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The Decision Tree.

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Posted by Alexander on July 5, 2001 21:52:00 UTC

Brain is a bunch of connected neurons with inputs-outputs.

Let's simplify it to ONE neuron only to illustrate how the desicion is made. Neuron has many (sometimes many hundreed) inputs and one output. If total signal on all inputs exceed certain threshhold value, neuron switches to excited state and generates output signal.

Now, let's say that one input comes from eye, another one from ear, another one from memory, etc... If total strength of all signals is below threshold, the output signal is zero (pilot flies directly from A to B without changing course). But if there is strong signal from memory (honorable discharge is around the corner) or from ear (intelligence guy reported that guerillas were seen in that forest half way from A to B just two days ago) or from eye (bunch of ducks is suddenly right in front) - the neuron switches to excited state and joystick gets a command to change course.

Or if there are weak signals from ear, eye and memory (weak enough to not switch neuron separately - pilot may even not recognise any single suspicious factor - what we call below "conscious" level), but their sum is more than the threshold value, neuron is switched "on" and the pilot's hand is turning joystick away from straight flight "just in case". You may call it "subconscious" decision, but there is no physical/mathematical difference between the two situations.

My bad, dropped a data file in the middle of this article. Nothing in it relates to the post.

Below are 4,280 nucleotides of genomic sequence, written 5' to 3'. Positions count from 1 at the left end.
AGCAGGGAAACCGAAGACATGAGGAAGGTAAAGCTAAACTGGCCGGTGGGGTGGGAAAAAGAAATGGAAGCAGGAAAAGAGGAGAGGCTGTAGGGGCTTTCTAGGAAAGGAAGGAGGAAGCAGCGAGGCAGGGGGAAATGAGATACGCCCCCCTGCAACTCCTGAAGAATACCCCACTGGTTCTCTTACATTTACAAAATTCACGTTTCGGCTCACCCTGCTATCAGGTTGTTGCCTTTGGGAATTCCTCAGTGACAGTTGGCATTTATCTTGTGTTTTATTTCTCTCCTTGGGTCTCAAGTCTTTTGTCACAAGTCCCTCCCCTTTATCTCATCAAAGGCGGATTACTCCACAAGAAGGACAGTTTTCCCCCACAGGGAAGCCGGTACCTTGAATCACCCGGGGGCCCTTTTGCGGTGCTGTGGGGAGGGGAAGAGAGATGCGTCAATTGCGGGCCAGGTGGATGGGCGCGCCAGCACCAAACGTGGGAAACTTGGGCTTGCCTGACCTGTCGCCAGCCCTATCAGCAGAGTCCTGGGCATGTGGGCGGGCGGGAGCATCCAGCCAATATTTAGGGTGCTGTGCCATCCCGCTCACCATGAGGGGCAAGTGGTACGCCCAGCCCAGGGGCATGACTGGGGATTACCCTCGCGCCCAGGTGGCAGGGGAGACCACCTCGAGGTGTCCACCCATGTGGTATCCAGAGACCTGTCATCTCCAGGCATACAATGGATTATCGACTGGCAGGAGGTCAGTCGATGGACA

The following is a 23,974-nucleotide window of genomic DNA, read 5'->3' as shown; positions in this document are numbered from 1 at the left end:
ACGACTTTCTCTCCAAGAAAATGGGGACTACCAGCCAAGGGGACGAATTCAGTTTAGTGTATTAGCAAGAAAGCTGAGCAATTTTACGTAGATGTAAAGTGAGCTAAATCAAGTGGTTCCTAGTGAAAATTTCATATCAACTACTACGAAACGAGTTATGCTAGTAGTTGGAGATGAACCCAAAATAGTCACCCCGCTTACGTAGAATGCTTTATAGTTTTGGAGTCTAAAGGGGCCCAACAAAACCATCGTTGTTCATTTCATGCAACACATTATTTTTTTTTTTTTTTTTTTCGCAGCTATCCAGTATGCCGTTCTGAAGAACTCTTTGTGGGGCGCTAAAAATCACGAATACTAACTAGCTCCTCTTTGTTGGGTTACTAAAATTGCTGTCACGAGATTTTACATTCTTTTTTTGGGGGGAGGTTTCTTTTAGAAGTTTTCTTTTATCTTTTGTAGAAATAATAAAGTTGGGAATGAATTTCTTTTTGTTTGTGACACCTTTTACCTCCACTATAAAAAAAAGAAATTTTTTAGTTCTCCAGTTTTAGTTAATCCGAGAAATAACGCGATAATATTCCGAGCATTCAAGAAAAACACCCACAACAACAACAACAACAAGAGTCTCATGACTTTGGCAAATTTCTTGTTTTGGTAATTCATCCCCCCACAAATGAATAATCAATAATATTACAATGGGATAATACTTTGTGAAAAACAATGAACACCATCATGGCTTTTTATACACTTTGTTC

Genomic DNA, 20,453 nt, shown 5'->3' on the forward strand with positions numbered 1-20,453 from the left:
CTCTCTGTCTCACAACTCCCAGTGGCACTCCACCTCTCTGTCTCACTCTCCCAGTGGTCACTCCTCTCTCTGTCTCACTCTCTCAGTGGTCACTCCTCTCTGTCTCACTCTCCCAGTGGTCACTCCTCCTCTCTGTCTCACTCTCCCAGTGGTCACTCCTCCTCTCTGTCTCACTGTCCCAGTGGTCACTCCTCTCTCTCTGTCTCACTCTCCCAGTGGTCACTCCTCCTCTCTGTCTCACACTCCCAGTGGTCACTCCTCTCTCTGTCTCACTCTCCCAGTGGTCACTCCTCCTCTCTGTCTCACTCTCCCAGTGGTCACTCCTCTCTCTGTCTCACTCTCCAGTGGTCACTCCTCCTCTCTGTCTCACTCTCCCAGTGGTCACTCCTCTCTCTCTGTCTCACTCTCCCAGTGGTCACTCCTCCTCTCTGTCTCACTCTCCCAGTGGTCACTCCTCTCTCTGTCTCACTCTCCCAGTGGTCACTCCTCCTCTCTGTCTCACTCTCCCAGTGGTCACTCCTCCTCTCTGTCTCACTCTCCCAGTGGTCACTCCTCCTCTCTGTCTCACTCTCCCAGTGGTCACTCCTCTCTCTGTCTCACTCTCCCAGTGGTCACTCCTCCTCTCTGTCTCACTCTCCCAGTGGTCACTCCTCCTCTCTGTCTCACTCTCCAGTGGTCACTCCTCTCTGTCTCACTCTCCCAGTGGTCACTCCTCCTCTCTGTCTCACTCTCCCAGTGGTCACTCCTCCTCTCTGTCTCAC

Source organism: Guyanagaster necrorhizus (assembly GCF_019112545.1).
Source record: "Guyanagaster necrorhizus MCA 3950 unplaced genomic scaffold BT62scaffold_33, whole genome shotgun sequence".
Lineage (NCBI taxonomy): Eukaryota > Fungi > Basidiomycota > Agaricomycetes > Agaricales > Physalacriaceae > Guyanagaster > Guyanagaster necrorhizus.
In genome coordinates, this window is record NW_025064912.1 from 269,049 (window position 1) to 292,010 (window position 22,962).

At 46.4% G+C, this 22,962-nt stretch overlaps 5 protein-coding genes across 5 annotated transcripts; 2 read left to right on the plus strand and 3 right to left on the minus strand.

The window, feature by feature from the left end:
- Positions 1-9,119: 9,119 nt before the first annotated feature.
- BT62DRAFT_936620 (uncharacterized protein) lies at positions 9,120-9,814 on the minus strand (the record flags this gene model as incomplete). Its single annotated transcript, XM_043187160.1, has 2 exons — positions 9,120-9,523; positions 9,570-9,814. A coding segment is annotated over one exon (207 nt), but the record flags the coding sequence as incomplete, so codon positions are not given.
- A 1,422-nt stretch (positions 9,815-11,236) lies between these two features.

Pilot may have too little information about his dangerous mission, and far from discharge, and thus total signal from all incoming nerves can be below threshold and as the result the neuron will not be excited. Then helicopter flies directly from A to B. But what a misfortune - it is right over guerilla's site and it is missiled down. And now barely survived prisoner of war (pilot) memorises that he did not read carefully intelligence report which warned about possible movement of guerilla to this place - thus the tiny missing bit of voltage on one of the many inputs made the fatal difference of not exciting the neuron and of making wrong decision (to fly straight).


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